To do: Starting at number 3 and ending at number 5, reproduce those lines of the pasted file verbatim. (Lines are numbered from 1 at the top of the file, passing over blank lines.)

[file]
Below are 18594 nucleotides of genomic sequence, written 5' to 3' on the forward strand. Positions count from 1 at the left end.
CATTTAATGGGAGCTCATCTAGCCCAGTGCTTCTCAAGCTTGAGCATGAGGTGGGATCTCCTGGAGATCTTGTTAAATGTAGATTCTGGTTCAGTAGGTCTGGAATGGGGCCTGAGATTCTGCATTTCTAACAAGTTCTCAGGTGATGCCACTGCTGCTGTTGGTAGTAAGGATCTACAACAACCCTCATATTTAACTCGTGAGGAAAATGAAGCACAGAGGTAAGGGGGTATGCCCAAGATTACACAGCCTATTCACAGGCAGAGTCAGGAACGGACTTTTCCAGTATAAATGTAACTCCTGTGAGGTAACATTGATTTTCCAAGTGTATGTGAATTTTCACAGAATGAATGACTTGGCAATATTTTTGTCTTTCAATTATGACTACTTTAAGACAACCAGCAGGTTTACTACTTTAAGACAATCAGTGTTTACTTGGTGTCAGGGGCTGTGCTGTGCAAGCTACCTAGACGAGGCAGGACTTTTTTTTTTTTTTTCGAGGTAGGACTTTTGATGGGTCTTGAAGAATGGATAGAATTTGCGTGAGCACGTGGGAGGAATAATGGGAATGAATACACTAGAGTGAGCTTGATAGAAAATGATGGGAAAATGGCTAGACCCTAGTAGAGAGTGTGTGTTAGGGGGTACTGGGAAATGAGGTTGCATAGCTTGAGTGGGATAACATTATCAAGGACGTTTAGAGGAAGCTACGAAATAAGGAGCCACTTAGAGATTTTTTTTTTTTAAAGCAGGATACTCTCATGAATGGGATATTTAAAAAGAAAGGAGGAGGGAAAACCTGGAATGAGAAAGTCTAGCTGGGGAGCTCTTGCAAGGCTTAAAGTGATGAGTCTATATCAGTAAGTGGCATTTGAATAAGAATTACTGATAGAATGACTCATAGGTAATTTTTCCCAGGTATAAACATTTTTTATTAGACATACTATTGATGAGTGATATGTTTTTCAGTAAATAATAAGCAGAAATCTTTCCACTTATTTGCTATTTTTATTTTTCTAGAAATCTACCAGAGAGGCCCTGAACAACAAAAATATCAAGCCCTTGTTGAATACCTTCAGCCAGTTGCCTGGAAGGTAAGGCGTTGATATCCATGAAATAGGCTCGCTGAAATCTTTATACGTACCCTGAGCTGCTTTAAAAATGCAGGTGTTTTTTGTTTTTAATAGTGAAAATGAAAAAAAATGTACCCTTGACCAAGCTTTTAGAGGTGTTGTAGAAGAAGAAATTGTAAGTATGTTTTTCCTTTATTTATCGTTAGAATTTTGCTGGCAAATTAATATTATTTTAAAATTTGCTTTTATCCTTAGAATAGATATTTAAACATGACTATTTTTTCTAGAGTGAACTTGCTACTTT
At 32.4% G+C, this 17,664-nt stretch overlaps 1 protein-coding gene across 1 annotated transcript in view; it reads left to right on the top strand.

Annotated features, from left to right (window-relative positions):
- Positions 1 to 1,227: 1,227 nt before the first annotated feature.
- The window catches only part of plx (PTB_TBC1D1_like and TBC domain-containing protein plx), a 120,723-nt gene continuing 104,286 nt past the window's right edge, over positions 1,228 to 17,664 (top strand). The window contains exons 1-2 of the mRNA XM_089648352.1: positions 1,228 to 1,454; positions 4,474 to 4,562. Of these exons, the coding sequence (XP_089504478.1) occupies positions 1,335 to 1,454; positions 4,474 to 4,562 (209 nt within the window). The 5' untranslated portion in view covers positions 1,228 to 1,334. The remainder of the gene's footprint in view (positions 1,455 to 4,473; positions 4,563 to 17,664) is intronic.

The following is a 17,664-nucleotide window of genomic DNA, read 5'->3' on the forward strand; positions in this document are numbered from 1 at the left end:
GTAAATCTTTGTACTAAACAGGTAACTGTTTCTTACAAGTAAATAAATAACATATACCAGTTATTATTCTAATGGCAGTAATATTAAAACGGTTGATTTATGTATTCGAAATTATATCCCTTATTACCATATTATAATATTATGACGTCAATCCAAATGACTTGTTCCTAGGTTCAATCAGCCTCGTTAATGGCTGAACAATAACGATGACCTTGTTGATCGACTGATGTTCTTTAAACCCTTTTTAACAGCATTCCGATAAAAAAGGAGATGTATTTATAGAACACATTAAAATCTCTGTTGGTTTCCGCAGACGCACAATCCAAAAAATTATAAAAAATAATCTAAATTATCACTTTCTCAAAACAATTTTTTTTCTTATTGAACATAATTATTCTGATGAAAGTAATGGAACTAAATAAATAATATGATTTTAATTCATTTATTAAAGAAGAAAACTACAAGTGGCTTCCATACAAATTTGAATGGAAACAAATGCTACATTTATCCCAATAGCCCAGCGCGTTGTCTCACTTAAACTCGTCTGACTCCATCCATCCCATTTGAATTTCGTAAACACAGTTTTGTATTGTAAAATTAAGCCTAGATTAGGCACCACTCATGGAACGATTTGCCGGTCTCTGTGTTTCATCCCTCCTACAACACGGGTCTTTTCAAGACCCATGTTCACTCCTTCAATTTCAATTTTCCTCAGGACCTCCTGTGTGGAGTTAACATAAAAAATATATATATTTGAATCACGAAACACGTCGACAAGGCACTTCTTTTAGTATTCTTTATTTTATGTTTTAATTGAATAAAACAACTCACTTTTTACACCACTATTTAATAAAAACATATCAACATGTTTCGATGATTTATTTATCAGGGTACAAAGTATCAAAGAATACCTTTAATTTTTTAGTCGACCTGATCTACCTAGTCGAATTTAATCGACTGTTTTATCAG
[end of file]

At 32.4% G+C, this 17,664-nt stretch overlaps 1 protein-coding gene across 1 annotated transcript in view; it reads left to right on the top strand.

Annotated features, from left to right (window-relative positions):
- Positions 1 to 1,227: 1,227 nt before the first annotated feature.